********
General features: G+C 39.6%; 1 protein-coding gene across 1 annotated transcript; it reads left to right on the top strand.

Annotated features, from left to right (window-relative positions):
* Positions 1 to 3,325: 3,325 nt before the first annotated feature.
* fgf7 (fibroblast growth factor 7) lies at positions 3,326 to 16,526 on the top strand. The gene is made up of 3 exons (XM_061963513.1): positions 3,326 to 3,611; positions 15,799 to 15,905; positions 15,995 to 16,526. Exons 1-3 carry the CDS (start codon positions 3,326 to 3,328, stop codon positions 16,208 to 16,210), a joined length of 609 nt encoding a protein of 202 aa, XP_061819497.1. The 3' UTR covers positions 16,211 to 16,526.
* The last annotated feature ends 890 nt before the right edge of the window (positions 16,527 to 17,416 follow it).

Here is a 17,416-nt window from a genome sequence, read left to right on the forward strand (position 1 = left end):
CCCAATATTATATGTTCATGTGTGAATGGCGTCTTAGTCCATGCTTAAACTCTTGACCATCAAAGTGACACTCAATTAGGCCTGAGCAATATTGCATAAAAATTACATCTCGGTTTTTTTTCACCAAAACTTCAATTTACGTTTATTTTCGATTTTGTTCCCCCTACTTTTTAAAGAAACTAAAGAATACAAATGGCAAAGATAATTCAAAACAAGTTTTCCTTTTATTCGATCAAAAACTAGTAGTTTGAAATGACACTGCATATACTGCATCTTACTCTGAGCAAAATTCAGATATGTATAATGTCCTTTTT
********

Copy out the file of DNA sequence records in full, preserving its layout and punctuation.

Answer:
General features: G+C 39.6%; 1 protein-coding gene across 1 annotated transcript; it reads left to right on the top strand.

Annotated features, from left to right (window-relative positions):
* Positions 1 to 3,325: 3,325 nt before the first annotated feature.
* fgf7 (fibroblast growth factor 7) lies at positions 3,326 to 16,526 on the top strand. The gene is made up of 3 exons (XM_061963513.1): positions 3,326 to 3,611; positions 15,799 to 15,905; positions 15,995 to 16,526. Exons 1-3 carry the CDS (start codon positions 3,326 to 3,328, stop codon positions 16,208 to 16,210), a joined length of 609 nt encoding a protein of 202 aa, XP_061819497.1. The 3' UTR covers positions 16,211 to 16,526.
* The last annotated feature ends 890 nt before the right edge of the window (positions 16,527 to 17,416 follow it).

Here is a 17,416-nt window from a genome sequence, read left to right on the forward strand (position 1 = left end):
CCCAATATTATATGTTCATGTGTGAATGGCGTCTTAGTCCATGCTTAAACTCTTGACCATCAAAGTGACACTCAATTAGGCCTGAGCAATATTGCATAAAAATTACATCTCGGTTTTTTTTCACCAAAACTTCAATTTACGTTTATTTTCGATTTTGTTCCCCCTACTTTTTAAAGAAACTAAAGAATACAAATGGCAAAGATAATTCAAAACAAGTTTTCCTTTTATTCGATCAAAAACTAGTAGTTTGAAATGACACTGCATATACTGCATCTTACTCTGAGCAAAATTCAGATATGTATAATGTCCTTTTT